If 2016 was the year of the Rolex Daytona Ceramic, then 2017 is without a doubt the year of Paul Newman’s Daytona. By now you’ve probably heard that The Wall Street Journal announced back in June 2017 that not only has the unicorn of vintage watches been located, but it also went up for auction. On October 26, 2017, to be exact, by Phillips during their inaugural New York City watch sale dubbed WINNING ICONS – Legendary Watches of the 20th Century. And with a hammer in hand, auctioneer Aurel Bacs created magic on that day.
From Rolex Exotic to Rolex Paul Newman
While most people may fondly remember Paul Newman as a great actor, or an avid racecar driver, or a generous philanthropist, or even a purveyor of delicious salad dressing, watch enthusiasts credit him as the man that catapulted one of the worst selling Rolex watches to grail worthy status.
A Daytona “Paul Newman” watch is one that sports what Rolex called an “exotic dial,” featuring three colors and Art Deco details. Too exotic for the era, these Daytona models gathered dust on boutique shelves around the world with not much interest from buyers at all. However, thanks to a now-famous photo of Paul Newman wearing his Daytona ref. 6239 on a black leather fat strap, this failed start quickly changed course. Italian watch dealers took note of the celebrity connection and began referring to the exotic dial Daytona watches as the Daytona “Paul Newman” and the rest is watch-collecting history.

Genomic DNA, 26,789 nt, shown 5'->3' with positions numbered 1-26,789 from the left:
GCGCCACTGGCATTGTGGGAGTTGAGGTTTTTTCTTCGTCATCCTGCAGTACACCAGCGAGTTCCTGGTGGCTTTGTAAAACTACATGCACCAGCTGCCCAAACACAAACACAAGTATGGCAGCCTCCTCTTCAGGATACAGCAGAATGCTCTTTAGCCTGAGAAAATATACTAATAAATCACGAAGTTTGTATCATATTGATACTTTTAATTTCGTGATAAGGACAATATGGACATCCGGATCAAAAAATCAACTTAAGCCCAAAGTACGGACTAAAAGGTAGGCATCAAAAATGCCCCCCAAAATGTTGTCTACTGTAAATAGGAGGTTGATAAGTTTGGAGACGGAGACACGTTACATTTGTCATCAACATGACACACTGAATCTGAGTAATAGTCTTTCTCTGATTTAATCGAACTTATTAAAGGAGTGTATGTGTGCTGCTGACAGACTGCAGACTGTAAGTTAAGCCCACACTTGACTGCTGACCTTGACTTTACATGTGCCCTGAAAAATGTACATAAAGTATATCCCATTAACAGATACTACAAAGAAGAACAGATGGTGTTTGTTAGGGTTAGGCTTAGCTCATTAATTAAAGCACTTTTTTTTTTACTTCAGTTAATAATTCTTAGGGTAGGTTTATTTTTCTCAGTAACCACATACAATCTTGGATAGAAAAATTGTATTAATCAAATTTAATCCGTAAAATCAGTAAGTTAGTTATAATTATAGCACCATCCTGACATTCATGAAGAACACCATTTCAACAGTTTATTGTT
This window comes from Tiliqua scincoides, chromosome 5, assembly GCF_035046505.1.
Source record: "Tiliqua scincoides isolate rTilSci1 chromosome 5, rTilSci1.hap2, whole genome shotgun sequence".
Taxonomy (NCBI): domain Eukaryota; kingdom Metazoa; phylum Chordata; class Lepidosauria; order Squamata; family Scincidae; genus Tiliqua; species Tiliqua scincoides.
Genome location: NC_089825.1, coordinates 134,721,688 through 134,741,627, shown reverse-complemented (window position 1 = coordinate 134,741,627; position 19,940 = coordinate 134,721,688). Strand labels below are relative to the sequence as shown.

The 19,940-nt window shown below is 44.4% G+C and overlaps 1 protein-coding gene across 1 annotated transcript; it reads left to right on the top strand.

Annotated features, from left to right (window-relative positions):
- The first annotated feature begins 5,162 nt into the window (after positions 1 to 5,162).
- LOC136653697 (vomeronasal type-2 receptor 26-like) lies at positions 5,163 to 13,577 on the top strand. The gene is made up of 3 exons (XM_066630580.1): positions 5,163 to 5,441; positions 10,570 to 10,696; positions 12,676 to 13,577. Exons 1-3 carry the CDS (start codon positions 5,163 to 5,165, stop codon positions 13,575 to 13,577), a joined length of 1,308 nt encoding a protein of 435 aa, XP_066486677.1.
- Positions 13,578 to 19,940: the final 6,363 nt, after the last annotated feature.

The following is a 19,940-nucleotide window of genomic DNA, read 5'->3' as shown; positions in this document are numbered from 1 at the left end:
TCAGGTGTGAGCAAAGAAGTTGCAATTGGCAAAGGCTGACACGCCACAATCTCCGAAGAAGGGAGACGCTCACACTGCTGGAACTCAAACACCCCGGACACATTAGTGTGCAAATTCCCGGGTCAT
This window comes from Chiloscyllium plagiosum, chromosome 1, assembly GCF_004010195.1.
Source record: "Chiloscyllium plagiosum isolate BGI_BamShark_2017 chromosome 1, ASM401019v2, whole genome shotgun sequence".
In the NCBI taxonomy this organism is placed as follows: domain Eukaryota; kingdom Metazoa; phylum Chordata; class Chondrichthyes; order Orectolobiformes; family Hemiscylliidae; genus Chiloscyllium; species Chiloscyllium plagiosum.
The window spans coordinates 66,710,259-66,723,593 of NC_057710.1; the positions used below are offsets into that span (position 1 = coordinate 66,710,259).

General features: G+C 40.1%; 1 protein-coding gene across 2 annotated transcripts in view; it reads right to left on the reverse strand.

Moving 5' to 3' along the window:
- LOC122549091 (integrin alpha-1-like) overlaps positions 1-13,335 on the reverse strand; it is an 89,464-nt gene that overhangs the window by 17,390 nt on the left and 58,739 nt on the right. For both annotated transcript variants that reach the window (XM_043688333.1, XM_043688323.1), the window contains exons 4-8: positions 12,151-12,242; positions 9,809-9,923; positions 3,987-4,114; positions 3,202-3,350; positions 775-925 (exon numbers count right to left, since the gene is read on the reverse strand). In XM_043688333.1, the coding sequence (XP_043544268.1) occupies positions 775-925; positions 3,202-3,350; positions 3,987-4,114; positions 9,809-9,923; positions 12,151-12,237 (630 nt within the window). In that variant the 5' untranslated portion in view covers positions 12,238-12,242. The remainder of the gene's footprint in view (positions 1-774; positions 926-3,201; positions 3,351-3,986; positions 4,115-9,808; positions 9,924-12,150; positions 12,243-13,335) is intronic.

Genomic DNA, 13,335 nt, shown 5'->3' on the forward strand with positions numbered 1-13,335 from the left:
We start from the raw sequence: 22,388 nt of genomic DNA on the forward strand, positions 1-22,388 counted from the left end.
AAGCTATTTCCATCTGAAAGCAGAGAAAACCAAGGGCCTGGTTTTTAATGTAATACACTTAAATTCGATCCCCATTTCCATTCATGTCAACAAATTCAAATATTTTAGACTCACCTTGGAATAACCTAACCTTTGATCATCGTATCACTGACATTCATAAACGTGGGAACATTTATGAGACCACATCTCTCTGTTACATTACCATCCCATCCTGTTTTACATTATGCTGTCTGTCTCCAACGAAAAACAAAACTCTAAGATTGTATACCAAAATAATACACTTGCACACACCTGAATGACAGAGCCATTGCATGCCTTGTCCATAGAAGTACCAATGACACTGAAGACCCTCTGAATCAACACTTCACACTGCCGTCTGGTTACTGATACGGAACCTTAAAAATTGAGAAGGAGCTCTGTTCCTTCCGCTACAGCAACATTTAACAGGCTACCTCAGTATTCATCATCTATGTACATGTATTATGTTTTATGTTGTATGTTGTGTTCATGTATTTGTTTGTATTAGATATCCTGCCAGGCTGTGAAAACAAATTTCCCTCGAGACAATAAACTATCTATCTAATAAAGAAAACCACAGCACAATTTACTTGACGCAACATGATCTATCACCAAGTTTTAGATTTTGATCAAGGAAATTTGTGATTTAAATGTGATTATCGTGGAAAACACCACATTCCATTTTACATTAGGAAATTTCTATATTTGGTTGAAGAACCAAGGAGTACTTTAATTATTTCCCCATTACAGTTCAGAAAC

It is that exact Rolex Daytona ref. 6239 “Paul Newman” that is going up for auction in less than a week. The location of the watch—and that it even still existed—was unknown until the recent announcement of the sale.
A Sneak Peek Before the Big Show
Last week during a special preview in Los Angeles of the upcoming lots, I had the immense privilege of seeing the watch in the metal. But even better, I was also given the opportunity to try it on!
As a vintage Rolex watch collector myself with a keen interest in Daytona Paul Newman models, it’s hard to put into words how it felt to have Paul Newman’s “Paul Newman” on my own wrist. The steel Oyster case with the duo of pump pushers flanking the crown, the tachymeter-engraved steel bezel, the creamy dial with the trio of black registers marked by those distinct numerals, the red outer minute track, the secret message on the case back, the famous coronet sitting on top of the ROLEX COSMOGRAPH name, the prominent red “DAYTONA” arched above the bottom subdial—it was all just perfect. The watch’s provenance, significance in the market, and surprisingly great condition left me pretty much speechless.
To label today’s market for vintage Paul Newman Daytona chronographs as strong does not do it justice. The buzz around these particular watches is near-hysteria. And frankly, after the sale of Paul Newman’s “Paul Newman,” interest is just going to skyrocket even more. The news of the sale result will go well beyond the watch collecting community to the public at large and those who aren’t well versed in mechanical watches will start investigating how an old stainless steel manual mechanical watch sold for the millions it did. While the pre-sale estimate is “in excess of $1 million” it will no doubt cost the new owner much, much more than that. Stay tuned to find out what the price to own a piece of horology history will be.
How much do you think Paul Newman’s Paul Newman Daytona will sell for?